Federal funds saved the Payson Unified School District from catastrophe this year, Superintendent Casey O’Brien said Monday.
Nearly $2.9 million in stimulus money and a Forest Service program for rural schools offset the district’s 7-percent decrease in its $14.6-million operations fund for fiscal year 2010.
“If it wasn’t for stimulus money and the Forest Service fee money, we would have seen catastrophic cuts,” O’Brien said. He paused and added, “I don’t use that word with any sense of exaggeration.”
The district received $1.1 million more in federal funds this year than last year.
The board approved an $18.7-million budget Monday night despite a still uncertain future. Lawmakers still have an estimated $2-billion deficit in the state budget, and future changes could affect schools.
The district’s budget increased by $236,000 after the governor called a special session to change the legislature’s budget, which she had called “fatally flawed.”
Remaining uncertainties include the fate of a performance pay program for teachers and a tax that generates money for things like textbooks and utility bills.
The state budget funds the performance pay program, called Career Ladder, at last year’s level for now. However, O’Brien said some legislators are still contemplating changes, including phasing the program out over 11 years.
Lawmakers could also repeal the equalization tax, which cost the state $250 million in 2008, and helps to fund schools. Although counties originally levied the tax, the state has picked up the tab from its general fund for the past three years.
If the legislature does nothing by Oct. 1, counties would again levy the tax, although it’s not clear how much money that means for Payson. The change could affect both money for soft capital — used for things like textbooks — and funding for utility bills.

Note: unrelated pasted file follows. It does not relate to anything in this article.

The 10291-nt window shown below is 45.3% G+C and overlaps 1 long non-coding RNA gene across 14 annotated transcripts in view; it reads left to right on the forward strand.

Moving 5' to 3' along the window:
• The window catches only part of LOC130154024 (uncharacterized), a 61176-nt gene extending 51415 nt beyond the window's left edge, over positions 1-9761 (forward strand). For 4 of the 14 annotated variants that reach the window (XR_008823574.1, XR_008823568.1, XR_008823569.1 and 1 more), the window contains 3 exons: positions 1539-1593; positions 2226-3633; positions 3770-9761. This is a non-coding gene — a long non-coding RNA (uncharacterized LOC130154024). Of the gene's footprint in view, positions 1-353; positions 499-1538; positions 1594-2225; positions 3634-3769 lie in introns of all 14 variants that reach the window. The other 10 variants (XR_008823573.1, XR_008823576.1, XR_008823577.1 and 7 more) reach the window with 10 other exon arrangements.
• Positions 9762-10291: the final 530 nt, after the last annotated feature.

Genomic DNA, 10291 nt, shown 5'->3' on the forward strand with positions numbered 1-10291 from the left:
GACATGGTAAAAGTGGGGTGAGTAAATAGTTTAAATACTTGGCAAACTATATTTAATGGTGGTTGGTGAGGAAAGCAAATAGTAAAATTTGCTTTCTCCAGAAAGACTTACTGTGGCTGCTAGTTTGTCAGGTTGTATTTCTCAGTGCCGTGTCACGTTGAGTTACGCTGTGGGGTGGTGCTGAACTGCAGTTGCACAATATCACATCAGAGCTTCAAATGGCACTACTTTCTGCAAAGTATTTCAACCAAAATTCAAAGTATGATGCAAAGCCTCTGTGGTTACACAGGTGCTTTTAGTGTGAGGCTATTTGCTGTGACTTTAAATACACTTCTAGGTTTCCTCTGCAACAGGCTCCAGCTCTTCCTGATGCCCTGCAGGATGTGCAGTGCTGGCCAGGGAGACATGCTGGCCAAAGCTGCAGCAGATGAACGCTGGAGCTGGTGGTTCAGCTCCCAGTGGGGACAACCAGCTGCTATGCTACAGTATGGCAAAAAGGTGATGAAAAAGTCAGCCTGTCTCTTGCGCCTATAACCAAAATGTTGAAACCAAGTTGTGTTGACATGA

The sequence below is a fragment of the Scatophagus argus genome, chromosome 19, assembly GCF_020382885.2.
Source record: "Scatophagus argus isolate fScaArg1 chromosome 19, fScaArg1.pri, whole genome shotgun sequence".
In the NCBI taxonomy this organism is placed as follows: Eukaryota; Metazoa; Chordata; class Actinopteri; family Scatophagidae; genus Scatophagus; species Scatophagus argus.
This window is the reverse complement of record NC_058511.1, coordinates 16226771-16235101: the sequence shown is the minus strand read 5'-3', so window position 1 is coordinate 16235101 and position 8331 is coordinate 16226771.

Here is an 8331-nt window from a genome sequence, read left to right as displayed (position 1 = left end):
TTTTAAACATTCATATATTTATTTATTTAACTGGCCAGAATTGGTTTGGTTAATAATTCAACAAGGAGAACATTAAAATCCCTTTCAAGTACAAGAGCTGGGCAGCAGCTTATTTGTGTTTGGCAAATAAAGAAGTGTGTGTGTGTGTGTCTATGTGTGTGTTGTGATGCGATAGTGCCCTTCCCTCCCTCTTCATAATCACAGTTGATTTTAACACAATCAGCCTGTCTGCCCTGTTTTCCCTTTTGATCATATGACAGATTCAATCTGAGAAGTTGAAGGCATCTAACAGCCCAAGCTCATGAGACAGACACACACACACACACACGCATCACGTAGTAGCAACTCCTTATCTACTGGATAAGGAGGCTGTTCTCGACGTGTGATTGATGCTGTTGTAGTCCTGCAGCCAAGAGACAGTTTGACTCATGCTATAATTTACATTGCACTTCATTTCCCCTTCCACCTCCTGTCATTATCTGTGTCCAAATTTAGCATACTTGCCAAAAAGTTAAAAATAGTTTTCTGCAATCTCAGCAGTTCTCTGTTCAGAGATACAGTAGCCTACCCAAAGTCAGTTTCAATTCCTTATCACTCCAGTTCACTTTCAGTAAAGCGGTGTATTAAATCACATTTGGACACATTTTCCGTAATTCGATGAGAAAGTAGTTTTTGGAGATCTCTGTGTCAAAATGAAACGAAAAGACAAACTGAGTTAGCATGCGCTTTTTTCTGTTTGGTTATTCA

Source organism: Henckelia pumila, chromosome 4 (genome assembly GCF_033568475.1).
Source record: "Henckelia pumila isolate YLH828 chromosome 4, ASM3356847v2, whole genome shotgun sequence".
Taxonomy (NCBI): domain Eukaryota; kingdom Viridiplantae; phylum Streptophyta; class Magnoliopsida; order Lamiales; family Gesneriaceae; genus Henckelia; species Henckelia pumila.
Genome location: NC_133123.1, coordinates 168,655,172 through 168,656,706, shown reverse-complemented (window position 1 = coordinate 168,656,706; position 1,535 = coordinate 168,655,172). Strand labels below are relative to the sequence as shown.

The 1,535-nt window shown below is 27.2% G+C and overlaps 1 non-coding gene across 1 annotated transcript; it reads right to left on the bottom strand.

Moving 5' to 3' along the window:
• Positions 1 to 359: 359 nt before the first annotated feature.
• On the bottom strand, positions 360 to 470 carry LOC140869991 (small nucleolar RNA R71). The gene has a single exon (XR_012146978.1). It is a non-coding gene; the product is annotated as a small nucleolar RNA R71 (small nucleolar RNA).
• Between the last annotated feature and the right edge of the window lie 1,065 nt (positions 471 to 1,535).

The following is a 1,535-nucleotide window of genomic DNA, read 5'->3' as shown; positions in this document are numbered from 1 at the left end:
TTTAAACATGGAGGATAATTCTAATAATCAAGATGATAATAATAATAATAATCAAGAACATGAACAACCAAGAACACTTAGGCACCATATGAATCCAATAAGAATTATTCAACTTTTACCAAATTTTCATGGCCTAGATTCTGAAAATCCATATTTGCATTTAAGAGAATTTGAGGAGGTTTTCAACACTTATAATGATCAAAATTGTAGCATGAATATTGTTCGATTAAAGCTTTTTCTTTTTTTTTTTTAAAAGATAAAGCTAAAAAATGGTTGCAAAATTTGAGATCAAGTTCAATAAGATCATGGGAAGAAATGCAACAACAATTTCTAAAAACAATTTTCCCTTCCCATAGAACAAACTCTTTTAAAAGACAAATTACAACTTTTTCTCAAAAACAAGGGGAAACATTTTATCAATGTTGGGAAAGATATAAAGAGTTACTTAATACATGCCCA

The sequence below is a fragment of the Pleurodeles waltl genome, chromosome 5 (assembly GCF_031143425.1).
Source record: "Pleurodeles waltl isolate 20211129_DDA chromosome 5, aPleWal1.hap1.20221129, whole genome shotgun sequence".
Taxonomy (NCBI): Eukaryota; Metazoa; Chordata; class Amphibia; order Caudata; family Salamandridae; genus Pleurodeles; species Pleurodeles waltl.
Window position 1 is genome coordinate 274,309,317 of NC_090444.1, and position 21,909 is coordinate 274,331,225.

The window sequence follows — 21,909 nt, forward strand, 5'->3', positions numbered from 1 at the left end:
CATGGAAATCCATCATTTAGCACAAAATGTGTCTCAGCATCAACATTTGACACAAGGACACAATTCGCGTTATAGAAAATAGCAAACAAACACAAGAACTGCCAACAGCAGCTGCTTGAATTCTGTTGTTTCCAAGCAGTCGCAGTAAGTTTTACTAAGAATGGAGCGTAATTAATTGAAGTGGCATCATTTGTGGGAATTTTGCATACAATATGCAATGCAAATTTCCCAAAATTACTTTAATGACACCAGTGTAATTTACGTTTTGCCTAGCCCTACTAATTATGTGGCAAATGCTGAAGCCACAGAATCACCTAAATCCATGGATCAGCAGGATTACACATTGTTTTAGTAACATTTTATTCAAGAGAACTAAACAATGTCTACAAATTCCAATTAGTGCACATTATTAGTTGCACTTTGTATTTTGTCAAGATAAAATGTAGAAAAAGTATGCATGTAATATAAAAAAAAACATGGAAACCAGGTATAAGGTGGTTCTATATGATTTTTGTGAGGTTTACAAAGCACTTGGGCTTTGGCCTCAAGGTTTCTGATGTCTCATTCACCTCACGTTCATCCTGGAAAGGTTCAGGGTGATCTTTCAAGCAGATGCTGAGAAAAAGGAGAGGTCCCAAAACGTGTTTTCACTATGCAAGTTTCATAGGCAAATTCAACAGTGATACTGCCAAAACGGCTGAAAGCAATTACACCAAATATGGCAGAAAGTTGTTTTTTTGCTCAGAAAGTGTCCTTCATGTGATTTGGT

For now, the district received no money for utility bills, a loss of $493,000.
Also during the special session, lawmakers reduced soft capital statewide by $175 million, however O’Brien said it’s not yet clear what that means for Payson. The cut was not included in the budget, which allowed $729,000 for soft capital, up 21 percent from last year.
The district added the unanticipated $236,000 from the special session into the classroom instruction fund. So instead of an 8-percent decrease to $5.8 million, the fund will decrease just under 5 percent to $6 million.
Students will likely not see an impact, O’Brien said. Teachers, however, may be affected because some of that money funds performance pay.
Business manager Bobette Tomerlin has become a fund-juggler, moving salaries for several positions, including 12 teachers, a librarian and a nurse from the operations budget into a fund with federal money in it. Salaries for other positions moved into the stimulus pot.
Tomerlin said she hopes to carve out a reserve. The challenge has been cutting enough to stay solvent without resorting to draconian measures. The district now has $203,000 in reserves, which could help absorb future cuts. Last fiscal year, the legislature cut $289,000 from the district’s operations budget mid-year.